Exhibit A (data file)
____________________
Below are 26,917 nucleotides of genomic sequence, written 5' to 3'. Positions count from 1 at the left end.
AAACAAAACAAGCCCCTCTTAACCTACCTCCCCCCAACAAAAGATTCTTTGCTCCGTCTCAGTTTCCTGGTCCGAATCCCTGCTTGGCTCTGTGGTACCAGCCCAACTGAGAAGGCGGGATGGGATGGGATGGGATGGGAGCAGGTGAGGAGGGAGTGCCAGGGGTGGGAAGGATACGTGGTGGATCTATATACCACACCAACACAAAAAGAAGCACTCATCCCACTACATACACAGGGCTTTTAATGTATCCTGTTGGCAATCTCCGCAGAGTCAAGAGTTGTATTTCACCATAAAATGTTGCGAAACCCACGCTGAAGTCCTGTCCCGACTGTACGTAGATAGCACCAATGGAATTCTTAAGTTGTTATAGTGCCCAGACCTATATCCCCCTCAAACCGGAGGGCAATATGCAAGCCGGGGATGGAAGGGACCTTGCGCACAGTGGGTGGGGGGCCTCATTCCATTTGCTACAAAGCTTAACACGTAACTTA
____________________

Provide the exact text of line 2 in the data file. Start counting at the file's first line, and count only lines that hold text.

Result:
AAACAAAACAAGCCCCTCTTAACCTACCTCCCCCCAACAAAAGATTCTTTGCTCCGTCTCAGTTTCCTGGTCCGAATCCCTGCTTGGCTCTGTGGTACCAGCCCAACTGAGAAGGCGGGATGGGATGGGATGGGATGGGAGCAGGTGAGGAGGGAGTGCCAGGGGTGGGAAGGATACGTGGTGGATCTATATACCACACCAACACAAAAAGAAGCACTCATCCCACTACATACACAGGGCTTTTAATGTATCCTGTTGGCAATCTCCGCAGAGTCAAGAGTTGTATTTCACCATAAAATGTTGCGAAACCCACGCTGAAGTCCTGTCCCGACTGTACGTAGATAGCACCAATGGAATTCTTAAGTTGTTATAGTGCCCAGACCTATATCCCCCTCAAACCGGAGGGCAATATGCAAGCCGGGGATGGAAGGGACCTTGCGCACAGTGGGTGGGGGGCCTCATTCCATTTGCTACAAAGCTTAACACGTAACTTA